Since he launched Sawstop LLC a decade ago, Gass has addressed the situation by building and selling saws of his own. During that time, he's sold 30,000 of them. His technology has reportedly saved more than a thousand fingers -- that is, fingers that touched the blades and received minor cuts but were not severed. None of his customers have lost a finger as yet. Soon, Gass plans to extend his technology from professional table saws to consumer saws, and then to handheld circular saws.
But while Gass has been building and selling saws, the Consumer Product Safety Commission has re-visited his case. In May, the organization voted again to allocate resources to prepare for new rulemaking, Gass says. If a so-called "performance requirement" results, the CPSC could call for a mandate on an active injury mitigation system in table saws.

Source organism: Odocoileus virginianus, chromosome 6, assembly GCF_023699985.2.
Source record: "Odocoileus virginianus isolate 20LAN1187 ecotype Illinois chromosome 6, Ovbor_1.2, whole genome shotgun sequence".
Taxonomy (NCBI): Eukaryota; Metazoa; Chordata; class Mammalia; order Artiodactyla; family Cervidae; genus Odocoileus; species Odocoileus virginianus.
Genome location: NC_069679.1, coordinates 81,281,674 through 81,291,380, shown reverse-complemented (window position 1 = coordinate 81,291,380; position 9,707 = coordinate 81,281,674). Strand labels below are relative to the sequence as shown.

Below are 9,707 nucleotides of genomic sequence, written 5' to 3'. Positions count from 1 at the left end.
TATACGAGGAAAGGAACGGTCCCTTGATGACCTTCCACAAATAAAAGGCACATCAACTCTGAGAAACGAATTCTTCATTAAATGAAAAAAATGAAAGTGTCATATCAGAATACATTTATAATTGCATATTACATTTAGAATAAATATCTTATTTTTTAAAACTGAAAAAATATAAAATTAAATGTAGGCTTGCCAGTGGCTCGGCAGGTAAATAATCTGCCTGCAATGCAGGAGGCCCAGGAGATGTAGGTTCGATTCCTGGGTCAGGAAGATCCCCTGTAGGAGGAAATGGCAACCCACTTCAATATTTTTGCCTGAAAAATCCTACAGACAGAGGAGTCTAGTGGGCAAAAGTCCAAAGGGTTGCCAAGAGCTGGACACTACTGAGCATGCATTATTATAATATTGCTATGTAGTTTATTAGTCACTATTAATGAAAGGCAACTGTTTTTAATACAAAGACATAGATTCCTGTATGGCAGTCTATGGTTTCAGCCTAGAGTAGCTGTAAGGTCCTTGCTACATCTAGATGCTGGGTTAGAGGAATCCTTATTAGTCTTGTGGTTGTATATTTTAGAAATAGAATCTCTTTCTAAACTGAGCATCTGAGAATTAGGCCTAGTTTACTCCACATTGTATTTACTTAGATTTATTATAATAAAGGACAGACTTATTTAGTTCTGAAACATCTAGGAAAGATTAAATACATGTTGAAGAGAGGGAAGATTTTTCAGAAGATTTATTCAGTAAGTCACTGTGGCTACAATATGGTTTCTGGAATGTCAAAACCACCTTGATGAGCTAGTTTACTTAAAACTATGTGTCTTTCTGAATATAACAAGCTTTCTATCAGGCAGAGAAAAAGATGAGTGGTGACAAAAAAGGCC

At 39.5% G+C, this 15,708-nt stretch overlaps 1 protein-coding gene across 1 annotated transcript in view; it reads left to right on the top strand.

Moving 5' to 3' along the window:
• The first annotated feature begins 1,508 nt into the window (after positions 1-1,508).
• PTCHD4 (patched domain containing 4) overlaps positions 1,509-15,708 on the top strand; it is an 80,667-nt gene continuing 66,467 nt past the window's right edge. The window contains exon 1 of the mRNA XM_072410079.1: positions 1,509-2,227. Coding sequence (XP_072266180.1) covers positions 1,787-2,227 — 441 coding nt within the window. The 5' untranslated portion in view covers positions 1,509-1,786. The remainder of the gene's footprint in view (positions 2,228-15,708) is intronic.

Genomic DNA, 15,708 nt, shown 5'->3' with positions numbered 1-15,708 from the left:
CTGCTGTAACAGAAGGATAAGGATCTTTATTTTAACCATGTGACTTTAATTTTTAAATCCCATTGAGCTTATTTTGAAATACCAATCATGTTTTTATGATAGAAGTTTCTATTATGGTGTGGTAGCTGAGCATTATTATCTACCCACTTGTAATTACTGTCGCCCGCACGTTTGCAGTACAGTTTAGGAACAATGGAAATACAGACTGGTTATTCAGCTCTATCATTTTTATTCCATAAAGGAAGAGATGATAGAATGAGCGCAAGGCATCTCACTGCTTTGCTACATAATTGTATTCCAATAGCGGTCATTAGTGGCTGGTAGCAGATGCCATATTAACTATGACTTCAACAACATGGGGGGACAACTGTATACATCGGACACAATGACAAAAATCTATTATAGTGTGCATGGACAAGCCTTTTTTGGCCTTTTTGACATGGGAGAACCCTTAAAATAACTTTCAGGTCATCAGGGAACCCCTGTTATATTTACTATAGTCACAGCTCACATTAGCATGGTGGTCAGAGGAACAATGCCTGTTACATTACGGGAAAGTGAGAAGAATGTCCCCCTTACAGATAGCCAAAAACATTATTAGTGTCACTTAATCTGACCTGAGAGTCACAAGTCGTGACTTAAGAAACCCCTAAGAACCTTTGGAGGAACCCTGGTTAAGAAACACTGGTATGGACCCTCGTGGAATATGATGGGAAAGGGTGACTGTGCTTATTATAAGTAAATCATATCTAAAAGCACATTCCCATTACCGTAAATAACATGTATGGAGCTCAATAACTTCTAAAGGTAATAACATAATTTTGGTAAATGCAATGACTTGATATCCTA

To be sure, the government wouldn’t mandate use of Gass's particular technology. But it could require incorporation of a technology that employs an active sensing and prevention system. In addition, Gass says Underwriters Laboratories (UL) is considering writing a standard for an active mitigation system, as well. UL did not return calls regarding this.
Gass considers that a victory. And after 12 years, he believes his work continues to be significant. "It seems that whenever I sit on an airplane, someone next to me says their dad, brother, uncle, or friend had an accident with a saw," he says. "It's just so commonplace."
He claims he's never been sorry that he left a thriving law practice for his new life as a manufacturer. "It was a disappointment that it didn't work out in a year or two," he says. "But I enjoy what I do here. I enjoy working on technology. I'm just a geek at heart."